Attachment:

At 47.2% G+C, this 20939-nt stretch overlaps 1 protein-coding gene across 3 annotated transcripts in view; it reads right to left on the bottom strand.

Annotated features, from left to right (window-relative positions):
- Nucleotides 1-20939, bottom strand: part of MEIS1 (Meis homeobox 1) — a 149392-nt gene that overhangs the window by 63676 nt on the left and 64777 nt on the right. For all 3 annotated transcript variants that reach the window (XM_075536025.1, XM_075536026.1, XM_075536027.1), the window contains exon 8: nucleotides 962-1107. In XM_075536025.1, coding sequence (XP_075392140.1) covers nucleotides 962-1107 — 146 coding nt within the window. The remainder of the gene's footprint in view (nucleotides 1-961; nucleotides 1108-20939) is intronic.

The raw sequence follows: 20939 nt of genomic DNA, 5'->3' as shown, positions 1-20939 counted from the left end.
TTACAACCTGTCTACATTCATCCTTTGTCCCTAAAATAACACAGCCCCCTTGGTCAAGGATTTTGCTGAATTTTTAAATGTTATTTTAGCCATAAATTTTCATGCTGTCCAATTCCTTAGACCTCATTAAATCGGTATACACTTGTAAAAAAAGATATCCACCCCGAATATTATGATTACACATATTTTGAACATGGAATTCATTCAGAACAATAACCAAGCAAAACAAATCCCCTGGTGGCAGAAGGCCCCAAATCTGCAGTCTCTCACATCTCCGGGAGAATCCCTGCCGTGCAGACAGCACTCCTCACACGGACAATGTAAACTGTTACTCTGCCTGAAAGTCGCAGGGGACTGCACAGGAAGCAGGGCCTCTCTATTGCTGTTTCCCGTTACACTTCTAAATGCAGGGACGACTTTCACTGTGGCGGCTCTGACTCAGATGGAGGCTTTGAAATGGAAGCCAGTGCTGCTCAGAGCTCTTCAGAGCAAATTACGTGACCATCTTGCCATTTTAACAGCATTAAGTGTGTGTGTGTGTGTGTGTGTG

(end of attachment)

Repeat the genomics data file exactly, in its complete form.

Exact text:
At 47.2% G+C, this 20939-nt stretch overlaps 1 protein-coding gene across 3 annotated transcripts in view; it reads right to left on the bottom strand.

Annotated features, from left to right (window-relative positions):
- Nucleotides 1-20939, bottom strand: part of MEIS1 (Meis homeobox 1) — a 149392-nt gene that overhangs the window by 63676 nt on the left and 64777 nt on the right. For all 3 annotated transcript variants that reach the window (XM_075536025.1, XM_075536026.1, XM_075536027.1), the window contains exon 8: nucleotides 962-1107. In XM_075536025.1, coding sequence (XP_075392140.1) covers nucleotides 962-1107 — 146 coding nt within the window. The remainder of the gene's footprint in view (nucleotides 1-961; nucleotides 1108-20939) is intronic.

The raw sequence follows: 20939 nt of genomic DNA, 5'->3' as shown, positions 1-20939 counted from the left end.
TTACAACCTGTCTACATTCATCCTTTGTCCCTAAAATAACACAGCCCCCTTGGTCAAGGATTTTGCTGAATTTTTAAATGTTATTTTAGCCATAAATTTTCATGCTGTCCAATTCCTTAGACCTCATTAAATCGGTATACACTTGTAAAAAAAGATATCCACCCCGAATATTATGATTACACATATTTTGAACATGGAATTCATTCAGAACAATAACCAAGCAAAACAAATCCCCTGGTGGCAGAAGGCCCCAAATCTGCAGTCTCTCACATCTCCGGGAGAATCCCTGCCGTGCAGACAGCACTCCTCACACGGACAATGTAAACTGTTACTCTGCCTGAAAGTCGCAGGGGACTGCACAGGAAGCAGGGCCTCTCTATTGCTGTTTCCCGTTACACTTCTAAATGCAGGGACGACTTTCACTGTGGCGGCTCTGACTCAGATGGAGGCTTTGAAATGGAAGCCAGTGCTGCTCAGAGCTCTTCAGAGCAAATTACGTGACCATCTTGCCATTTTAACAGCATTAAGTGTGTGTGTGTGTGTGTGTGTG